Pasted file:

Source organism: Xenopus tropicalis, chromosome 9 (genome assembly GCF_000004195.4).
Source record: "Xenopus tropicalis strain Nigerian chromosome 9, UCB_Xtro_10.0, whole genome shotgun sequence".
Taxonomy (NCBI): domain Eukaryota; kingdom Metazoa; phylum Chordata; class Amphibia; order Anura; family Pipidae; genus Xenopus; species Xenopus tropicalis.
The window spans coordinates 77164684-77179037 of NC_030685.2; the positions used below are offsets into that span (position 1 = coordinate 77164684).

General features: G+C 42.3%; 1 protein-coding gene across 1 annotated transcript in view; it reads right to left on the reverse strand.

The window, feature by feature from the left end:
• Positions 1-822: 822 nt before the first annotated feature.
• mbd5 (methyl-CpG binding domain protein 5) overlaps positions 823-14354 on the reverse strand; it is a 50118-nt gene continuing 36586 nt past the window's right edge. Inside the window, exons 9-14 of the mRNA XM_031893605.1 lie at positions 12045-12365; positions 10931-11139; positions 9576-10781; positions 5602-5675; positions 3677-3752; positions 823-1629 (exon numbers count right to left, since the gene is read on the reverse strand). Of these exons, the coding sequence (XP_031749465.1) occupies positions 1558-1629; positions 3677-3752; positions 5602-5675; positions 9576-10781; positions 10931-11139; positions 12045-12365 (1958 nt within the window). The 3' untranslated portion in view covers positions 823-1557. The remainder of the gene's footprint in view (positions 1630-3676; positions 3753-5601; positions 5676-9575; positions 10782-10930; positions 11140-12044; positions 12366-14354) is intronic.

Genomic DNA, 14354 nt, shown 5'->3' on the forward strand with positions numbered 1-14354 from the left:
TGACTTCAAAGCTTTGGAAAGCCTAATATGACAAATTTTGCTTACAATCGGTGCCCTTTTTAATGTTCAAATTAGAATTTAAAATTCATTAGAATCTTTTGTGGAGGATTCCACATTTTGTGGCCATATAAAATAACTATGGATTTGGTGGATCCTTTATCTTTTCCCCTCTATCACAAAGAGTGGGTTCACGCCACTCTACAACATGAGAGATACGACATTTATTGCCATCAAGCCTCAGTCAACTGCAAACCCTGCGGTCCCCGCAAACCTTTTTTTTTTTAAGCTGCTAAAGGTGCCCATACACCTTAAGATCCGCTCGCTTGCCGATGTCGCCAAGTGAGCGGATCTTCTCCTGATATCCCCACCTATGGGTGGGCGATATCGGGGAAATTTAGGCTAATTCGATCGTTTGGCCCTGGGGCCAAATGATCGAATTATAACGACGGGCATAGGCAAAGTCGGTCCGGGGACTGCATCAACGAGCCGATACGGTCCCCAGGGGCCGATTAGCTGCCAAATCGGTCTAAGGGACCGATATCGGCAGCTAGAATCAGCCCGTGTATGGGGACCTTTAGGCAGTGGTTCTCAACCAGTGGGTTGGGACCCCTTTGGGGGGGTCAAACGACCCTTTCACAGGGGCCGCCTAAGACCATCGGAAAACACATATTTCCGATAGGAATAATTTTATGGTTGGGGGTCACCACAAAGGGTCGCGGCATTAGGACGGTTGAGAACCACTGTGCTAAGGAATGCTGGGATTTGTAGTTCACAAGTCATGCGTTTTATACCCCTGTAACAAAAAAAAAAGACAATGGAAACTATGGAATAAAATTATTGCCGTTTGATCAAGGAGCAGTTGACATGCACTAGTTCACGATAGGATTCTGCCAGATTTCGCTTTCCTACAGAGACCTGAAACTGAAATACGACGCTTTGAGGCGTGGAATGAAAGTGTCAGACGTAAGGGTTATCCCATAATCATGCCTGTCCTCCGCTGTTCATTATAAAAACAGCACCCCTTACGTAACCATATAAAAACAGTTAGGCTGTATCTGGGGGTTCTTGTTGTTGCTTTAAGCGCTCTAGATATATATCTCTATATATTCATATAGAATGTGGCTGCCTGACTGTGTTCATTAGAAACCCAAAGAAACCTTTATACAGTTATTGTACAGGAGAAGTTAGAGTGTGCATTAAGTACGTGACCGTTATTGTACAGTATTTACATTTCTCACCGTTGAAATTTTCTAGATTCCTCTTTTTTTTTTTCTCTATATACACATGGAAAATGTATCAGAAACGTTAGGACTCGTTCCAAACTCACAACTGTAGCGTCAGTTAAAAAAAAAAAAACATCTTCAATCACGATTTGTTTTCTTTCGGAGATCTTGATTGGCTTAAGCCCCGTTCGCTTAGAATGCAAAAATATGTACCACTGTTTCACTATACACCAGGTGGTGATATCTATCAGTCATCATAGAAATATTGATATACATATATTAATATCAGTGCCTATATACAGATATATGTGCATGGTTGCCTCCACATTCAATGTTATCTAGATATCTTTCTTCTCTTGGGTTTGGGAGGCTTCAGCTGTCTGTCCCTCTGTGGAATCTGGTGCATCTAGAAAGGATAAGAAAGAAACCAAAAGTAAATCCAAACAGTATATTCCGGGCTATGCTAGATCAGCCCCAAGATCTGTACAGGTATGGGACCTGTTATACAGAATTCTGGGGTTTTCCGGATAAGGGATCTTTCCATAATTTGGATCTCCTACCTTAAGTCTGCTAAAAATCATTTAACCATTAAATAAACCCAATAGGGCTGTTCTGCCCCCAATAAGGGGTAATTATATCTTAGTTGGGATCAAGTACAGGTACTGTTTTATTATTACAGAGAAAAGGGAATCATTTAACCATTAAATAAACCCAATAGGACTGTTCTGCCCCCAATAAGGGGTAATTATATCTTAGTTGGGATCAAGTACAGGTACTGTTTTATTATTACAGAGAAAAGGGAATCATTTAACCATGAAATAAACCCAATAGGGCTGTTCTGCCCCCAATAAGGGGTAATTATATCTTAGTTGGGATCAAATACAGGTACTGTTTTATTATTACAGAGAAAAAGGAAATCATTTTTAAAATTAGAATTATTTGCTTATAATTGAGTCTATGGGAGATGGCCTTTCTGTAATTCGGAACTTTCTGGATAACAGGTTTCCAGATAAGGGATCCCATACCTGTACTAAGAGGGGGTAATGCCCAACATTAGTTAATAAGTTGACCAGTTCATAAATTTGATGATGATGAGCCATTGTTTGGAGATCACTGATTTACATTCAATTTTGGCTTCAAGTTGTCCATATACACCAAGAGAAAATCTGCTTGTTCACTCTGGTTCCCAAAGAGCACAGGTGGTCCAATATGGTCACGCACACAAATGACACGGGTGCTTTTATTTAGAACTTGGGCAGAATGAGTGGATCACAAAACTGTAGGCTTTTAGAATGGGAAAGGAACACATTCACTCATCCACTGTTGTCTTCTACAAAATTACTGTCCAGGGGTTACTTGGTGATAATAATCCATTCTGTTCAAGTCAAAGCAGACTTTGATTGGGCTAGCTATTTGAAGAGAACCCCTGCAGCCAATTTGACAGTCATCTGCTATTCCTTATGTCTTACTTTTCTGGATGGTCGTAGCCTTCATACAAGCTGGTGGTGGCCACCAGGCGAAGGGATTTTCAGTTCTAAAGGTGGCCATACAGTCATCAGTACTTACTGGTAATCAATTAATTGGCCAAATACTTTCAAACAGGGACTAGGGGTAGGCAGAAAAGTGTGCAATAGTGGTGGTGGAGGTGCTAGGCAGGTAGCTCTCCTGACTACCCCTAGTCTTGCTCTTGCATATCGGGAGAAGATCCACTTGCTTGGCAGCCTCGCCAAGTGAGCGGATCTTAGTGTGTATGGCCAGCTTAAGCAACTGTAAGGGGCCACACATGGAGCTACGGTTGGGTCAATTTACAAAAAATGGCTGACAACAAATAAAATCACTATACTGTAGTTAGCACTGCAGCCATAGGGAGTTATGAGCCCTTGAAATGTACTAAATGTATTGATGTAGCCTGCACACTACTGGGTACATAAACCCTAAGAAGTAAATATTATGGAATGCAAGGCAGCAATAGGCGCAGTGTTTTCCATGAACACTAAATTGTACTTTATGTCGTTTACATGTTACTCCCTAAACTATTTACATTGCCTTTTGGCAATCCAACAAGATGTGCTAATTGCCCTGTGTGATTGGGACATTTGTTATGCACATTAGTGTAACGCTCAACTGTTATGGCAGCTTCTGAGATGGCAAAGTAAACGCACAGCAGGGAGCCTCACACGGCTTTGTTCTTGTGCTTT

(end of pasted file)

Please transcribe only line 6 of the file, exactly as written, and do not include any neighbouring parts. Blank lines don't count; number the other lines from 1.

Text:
The window, feature by feature from the left end: